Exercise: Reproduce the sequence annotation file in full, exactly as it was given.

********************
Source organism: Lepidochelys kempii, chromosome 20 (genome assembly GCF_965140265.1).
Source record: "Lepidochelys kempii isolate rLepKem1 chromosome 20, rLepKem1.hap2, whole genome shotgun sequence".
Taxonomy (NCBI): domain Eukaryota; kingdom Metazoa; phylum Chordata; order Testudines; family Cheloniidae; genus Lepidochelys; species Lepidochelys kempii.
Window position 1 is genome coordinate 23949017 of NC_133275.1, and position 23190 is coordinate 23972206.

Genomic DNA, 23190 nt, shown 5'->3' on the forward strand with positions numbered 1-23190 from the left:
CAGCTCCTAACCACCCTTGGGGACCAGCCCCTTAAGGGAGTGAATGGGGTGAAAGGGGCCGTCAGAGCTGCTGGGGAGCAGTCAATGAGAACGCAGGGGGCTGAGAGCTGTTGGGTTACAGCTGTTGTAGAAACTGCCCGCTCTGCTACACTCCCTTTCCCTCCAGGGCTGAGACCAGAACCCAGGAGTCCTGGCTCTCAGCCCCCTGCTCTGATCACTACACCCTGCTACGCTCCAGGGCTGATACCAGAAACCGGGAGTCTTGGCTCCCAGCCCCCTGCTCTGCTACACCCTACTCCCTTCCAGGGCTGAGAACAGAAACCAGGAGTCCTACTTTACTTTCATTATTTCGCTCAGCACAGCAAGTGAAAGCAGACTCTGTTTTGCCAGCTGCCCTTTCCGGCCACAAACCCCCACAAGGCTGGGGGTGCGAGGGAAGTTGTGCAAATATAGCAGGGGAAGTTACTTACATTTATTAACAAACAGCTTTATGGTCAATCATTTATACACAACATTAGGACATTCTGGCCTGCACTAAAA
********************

Source organism: Lepidochelys kempii, chromosome 20 (genome assembly GCF_965140265.1).
Source record: "Lepidochelys kempii isolate rLepKem1 chromosome 20, rLepKem1.hap2, whole genome shotgun sequence".
Taxonomy (NCBI): domain Eukaryota; kingdom Metazoa; phylum Chordata; order Testudines; family Cheloniidae; genus Lepidochelys; species Lepidochelys kempii.
Window position 1 is genome coordinate 23949017 of NC_133275.1, and position 23190 is coordinate 23972206.

Genomic DNA, 23190 nt, shown 5'->3' on the forward strand with positions numbered 1-23190 from the left:
CAGCTCCTAACCACCCTTGGGGACCAGCCCCTTAAGGGAGTGAATGGGGTGAAAGGGGCCGTCAGAGCTGCTGGGGAGCAGTCAATGAGAACGCAGGGGGCTGAGAGCTGTTGGGTTACAGCTGTTGTAGAAACTGCCCGCTCTGCTACACTCCCTTTCCCTCCAGGGCTGAGACCAGAACCCAGGAGTCCTGGCTCTCAGCCCCCTGCTCTGATCACTACACCCTGCTACGCTCCAGGGCTGATACCAGAAACCGGGAGTCTTGGCTCCCAGCCCCCTGCTCTGCTACACCCTACTCCCTTCCAGGGCTGAGAACAGAAACCAGGAGTCCTACTTTACTTTCATTATTTCGCTCAGCACAGCAAGTGAAAGCAGACTCTGTTTTGCCAGCTGCCCTTTCCGGCCACAAACCCCCACAAGGCTGGGGGTGCGAGGGAAGTTGTGCAAATATAGCAGGGGAAGTTACTTACATTTATTAACAAACAGCTTTATGGTCAATCATTTATACACAACATTAGGACATTCTGGCCTGCACTAAAA